Corrupt Splendor


Here’s my review of Rich Zahradnik’s terrific mystery, A Black Sail.

When you pick up one of Rich Zahradnik’s Coleridge Taylor mysteries, get ready for a taut and gritty tale wrapped in the perfect time capsule — New York City in the 1970s and all it’s violent, bankrupt, crumbling and corrupt splendor.

It’s a bygone era before Google, smartphones and the 24-hour news cycle. It’s a time when cops and reporters had to use shoe leather and a telephone to do their sleuthing. And it’s a city on the verge of fiscal collapse and the hysteria of the Son of Sam killings.

The New York of this era is the magnificently rotten motherland for Taylor, a hard-nosed and marvelously obsessive police reporter who gets jicky when he hasn’t had a scoop in a couple of days. Zahradnik masterfully distills this throwback New York essence without turning his third Taylor mystery, A Black Sail, into a sepia-toned period piece.

The book’s title is partly a nod to the big event that serves as a backdrop — the parade of tall sailing ships in New York harbor to mark America’s bicentennial. But a black sail is also the lethal street trademark of potent Chinese heroin that sends Taylor on dark and difficult voyage, doggedly chasing a scoop that stays just out of reach and might just get him killed.

Taylor is an ink-stained hard news guy who hates the fluff story he’s been assigned to do on the tall ships and worries about his future working at a dinky city news service that gave him a job when his paper folded. Hard news comes knocking when the police boat he’s on fishes the body of a housewife out of the water with bricks of heroin wrapped around her waist.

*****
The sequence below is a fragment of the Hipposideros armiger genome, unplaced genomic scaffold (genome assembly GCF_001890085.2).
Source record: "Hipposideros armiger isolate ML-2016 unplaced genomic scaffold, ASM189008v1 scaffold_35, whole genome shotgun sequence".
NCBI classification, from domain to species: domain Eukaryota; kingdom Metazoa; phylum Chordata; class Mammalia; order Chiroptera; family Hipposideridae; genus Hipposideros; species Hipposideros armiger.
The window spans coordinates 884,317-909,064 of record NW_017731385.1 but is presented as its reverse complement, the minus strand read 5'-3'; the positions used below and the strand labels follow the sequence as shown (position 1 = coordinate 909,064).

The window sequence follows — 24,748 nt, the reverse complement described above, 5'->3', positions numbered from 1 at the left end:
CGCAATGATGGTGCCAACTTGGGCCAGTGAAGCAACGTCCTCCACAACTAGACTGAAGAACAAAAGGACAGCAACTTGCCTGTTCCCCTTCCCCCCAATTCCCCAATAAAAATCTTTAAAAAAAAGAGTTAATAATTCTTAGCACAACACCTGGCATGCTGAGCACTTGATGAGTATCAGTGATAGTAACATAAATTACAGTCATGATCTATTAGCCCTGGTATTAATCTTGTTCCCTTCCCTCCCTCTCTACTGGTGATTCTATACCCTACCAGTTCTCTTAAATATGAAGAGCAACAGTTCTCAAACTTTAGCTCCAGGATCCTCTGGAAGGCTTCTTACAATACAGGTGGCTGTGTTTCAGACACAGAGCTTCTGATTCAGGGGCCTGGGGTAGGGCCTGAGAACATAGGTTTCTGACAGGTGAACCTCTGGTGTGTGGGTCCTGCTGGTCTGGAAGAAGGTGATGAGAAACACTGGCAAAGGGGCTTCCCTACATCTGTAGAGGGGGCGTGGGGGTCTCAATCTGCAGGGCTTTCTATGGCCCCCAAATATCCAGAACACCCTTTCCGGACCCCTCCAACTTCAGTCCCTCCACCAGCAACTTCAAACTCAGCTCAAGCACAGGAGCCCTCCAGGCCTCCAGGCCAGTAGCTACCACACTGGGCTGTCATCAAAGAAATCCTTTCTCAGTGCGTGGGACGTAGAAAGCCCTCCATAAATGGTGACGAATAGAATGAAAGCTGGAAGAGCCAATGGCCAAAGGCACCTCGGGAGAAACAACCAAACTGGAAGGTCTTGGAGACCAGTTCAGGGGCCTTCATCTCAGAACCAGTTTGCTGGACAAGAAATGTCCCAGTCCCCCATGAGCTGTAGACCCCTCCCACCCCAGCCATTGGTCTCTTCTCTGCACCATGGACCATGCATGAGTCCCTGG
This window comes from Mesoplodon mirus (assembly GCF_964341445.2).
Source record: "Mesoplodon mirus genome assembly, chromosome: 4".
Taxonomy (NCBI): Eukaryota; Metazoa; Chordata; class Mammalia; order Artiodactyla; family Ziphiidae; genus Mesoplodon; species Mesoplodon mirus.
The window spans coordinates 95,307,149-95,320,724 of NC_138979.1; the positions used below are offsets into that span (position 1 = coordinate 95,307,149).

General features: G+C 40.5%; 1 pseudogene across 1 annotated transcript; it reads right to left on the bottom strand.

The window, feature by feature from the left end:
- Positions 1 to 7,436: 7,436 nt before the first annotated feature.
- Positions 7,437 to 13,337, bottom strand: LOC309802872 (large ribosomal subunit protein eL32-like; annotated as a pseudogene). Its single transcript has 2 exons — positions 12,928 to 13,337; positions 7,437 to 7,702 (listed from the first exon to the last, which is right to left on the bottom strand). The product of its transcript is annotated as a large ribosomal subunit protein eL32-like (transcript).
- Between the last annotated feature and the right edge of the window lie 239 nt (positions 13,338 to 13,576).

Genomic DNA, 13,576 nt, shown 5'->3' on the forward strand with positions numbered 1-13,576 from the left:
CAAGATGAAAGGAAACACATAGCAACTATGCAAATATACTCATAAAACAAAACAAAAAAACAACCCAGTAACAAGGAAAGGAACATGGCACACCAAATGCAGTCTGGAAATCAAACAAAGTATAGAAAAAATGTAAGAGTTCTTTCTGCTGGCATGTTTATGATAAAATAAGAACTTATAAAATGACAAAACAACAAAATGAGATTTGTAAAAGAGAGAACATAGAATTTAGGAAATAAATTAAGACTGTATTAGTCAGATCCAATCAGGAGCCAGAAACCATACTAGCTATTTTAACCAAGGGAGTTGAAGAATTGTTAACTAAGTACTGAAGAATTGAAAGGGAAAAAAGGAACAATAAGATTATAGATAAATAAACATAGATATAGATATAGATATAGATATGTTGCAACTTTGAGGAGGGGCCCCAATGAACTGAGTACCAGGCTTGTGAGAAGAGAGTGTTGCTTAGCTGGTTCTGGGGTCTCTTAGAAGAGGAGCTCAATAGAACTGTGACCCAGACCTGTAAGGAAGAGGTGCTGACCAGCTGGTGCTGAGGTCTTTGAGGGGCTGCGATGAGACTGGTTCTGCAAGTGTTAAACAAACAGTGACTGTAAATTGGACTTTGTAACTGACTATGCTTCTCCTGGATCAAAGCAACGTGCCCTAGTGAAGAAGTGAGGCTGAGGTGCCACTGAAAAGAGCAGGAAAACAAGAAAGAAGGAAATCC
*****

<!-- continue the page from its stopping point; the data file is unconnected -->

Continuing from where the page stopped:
The victim isn’t just any housewife — she’s the daughter of an Irish mobster and the wife of an Italian wiseguy’s son. The heroin is the stepped-on stuff of French Connection infamy, the brown junk the wiseguys sell. This is a murder meant to send a message and Taylor is convinced he has stumbled upon the opening shot of a war between the wiseguys and the Chinese tongs that want to muscle in on the city’s lucrative drug trade with China white branded with the stamp of a black sail.

Like a bloodhound tracking a strong scent, Taylor charges ahead, ignoring the rough terrain and frequently placing himself in harm’s way. Just as frequently, he’s bailed out by his tough, gun-toting girlfriend, an ex-cop named Samantha Callahan.

Taylor is a different kind of tough — as in, he’s a guy who can take a punch. Good thing, because he gets smacked around a lot by tong foot soldiers and wiseguys. He’s also menaced by crooked cops and a power-mad FBI honcho.

In the end, he learns the twisted truth about the housewife’s murder but can only write about bits and pieces of it. He survives, just barely, ready to chase his next scoop.

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